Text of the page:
The political discourse in the United States is in dangerous territory. Ideological hate, partisan hostility, and policy brinkmanship are becoming a real national crisis.

Politicians and the public are the ones to blame – and also the sole source of potential redemption.

The current talks (or the lack of) around the 2020 budget show the rotten state of American politics.

On 11 March, President Trump presented his budget plan for the upcoming fiscal year. He called for a record US$4.75 trillion total, which includes a fivefold increase to the southern wall funding coupled with sharp cuts to sensitive domestic areas like education, health and environmental protection – all in all guaranteeing trillion-dollar deficits for the foreseeable future.

Even for partisan budget proposals, the latest one goes the extra mile.

Presidential budget proposals are unlikely to have much effect on actual spending levels, which are controlled by Congress. Yet the document usually signals the administration’s priorities and sets the tone for the political debate around the fiscal budget.

If so, the White House’s current budget proposal sends a clear message: Trump is not particularly interested in debate, only in firing up the Trumpian base for the election next year.

Democrats are not interested in constructive talks, either. Catering to its own diehard voters, the opposition refuses to offer (or accept) an olive branch: Trump’s 2020 budget proposal was promptly dismissed as “dead on arrival”.

This is a short-sighted and counterproductive approach to politics from both sides of the aisle.

Farewell to politics as the art of the possible

The White House’s new $8 billion request to fence the southern border, for instance, would be petty cash – equivalent to 0.2 percent of the total federal budget – in exchange for a grand compromise on the opposition’s demands regarding undocumented migrants.

Alas, neither side is interested in concessions.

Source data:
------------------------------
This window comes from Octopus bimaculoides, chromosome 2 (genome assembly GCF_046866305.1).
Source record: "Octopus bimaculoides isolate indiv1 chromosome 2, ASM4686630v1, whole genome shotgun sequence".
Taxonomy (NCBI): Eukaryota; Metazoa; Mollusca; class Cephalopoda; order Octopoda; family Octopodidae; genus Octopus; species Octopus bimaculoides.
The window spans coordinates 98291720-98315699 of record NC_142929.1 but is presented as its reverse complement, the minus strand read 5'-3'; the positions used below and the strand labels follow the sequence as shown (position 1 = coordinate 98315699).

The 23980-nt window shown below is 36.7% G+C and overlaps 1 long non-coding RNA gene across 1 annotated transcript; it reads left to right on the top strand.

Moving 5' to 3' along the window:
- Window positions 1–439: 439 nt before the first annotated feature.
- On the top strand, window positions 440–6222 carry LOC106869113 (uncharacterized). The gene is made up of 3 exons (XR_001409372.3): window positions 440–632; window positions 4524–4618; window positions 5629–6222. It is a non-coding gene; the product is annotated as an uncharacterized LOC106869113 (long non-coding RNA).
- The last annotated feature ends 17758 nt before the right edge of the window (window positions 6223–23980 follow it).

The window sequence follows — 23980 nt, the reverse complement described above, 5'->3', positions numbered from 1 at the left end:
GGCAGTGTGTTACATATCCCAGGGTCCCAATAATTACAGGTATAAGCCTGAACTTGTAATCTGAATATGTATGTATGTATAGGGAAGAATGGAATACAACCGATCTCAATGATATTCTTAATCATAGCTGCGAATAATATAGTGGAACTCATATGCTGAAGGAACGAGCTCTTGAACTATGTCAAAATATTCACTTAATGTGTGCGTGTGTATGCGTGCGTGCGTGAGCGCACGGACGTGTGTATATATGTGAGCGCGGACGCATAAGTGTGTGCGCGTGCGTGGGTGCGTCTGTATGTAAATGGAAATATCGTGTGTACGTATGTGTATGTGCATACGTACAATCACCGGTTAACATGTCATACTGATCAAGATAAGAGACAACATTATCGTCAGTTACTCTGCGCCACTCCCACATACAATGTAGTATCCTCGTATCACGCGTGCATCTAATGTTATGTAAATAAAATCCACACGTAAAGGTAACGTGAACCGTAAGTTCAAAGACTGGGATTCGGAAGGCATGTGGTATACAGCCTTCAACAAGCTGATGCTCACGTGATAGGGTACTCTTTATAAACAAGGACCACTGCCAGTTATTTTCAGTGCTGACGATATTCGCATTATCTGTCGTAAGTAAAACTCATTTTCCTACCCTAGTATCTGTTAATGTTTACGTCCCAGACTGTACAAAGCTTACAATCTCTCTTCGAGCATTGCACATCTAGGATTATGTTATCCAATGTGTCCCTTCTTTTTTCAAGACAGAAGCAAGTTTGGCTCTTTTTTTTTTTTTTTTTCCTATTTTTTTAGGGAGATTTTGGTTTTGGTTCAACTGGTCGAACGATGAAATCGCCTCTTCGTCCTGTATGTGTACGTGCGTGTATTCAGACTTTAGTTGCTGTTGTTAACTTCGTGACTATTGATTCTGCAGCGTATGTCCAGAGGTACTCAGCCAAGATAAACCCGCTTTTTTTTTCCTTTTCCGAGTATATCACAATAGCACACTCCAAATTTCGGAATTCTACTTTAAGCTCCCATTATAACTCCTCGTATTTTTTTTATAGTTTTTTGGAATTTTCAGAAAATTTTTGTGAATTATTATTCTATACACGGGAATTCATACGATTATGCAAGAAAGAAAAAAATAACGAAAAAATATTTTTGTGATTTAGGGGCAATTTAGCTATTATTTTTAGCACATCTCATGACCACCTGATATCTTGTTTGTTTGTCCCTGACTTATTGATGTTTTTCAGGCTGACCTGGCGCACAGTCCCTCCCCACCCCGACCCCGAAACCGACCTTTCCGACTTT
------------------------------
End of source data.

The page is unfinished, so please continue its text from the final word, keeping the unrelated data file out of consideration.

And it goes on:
President Trump knows his supporters would decry any compromise favouring “illegal aliens”.

For the Democrats, their opposition is not about the fence’s dubious efficacy and flagrant waste of resources. Denying the wall is rather a masterclass in realpolitik: The big-and-beautiful Southern Wall was Trump’s signature campaign promise; if built, the risk of Trump’s re-election in 2020 would be too great to bear for the Democrats.

Greetings to politics as the art of the loathing

The polarisation of American politics is a slow process in the making. Elements of it can be traced from the civil rights movement to the Nixon years to the Clinton impeachment to the Iraq war.

20 percent of voters certain that their political adversaries “lack the traits to be considered fully human — they behave like animals.”

Yet the last 10 years have witnessed a swift spike in toxic partisanship.

Mounting evidence emerges by the hour of a poisonous atmosphere in American politics where opposing groups cannot, and will not, engage in productive talks.

According to a new study, for instance, almost half the Republican and Democratic voters believe members of the opposition party “are not just worse for politics — they are downright evil”; with 20 percent of voters certain that their political adversaries “lack the traits to be considered fully human — they behave like animals.”

Worse, the same study found that one in five Democrats and one in six Republicans agree they would be “better off as a country if large numbers of the opposing party in the public today just died”.

In this lethal partisan territory, politicians are more likely to be successful by resonating with those tribal, active voters who are unbent by facts and reasoning.
In the meantime, the silent majority remain just that: silent.

New Zealand has – so far – done better

Fortunately, the New Zealand political landscape is far from the toxic environment in American shores.

Indeed, our civil polity has paid us good dividends, with the 1993 Electoral Act and the 1988 Reserve Bank Act as good examples of the Kiwi Parliament at its best.

The current compromise between the Government and the Opposition on the implementation of the Zero Carbon Bill shows there is hope for further bipartisanship.

Yet the construction of a civil society based on reasoning and cooperation is a constant duty – the massacre in Christchurch last week is a tragic reminder that hate forces should not be underestimated.

As partisan hate becomes a national crisis in the land of “life, liberty and the pursuit of happiness”, New Zealand should be ever vigilant to upholding divergence of views, fair play and acceptance of facts.

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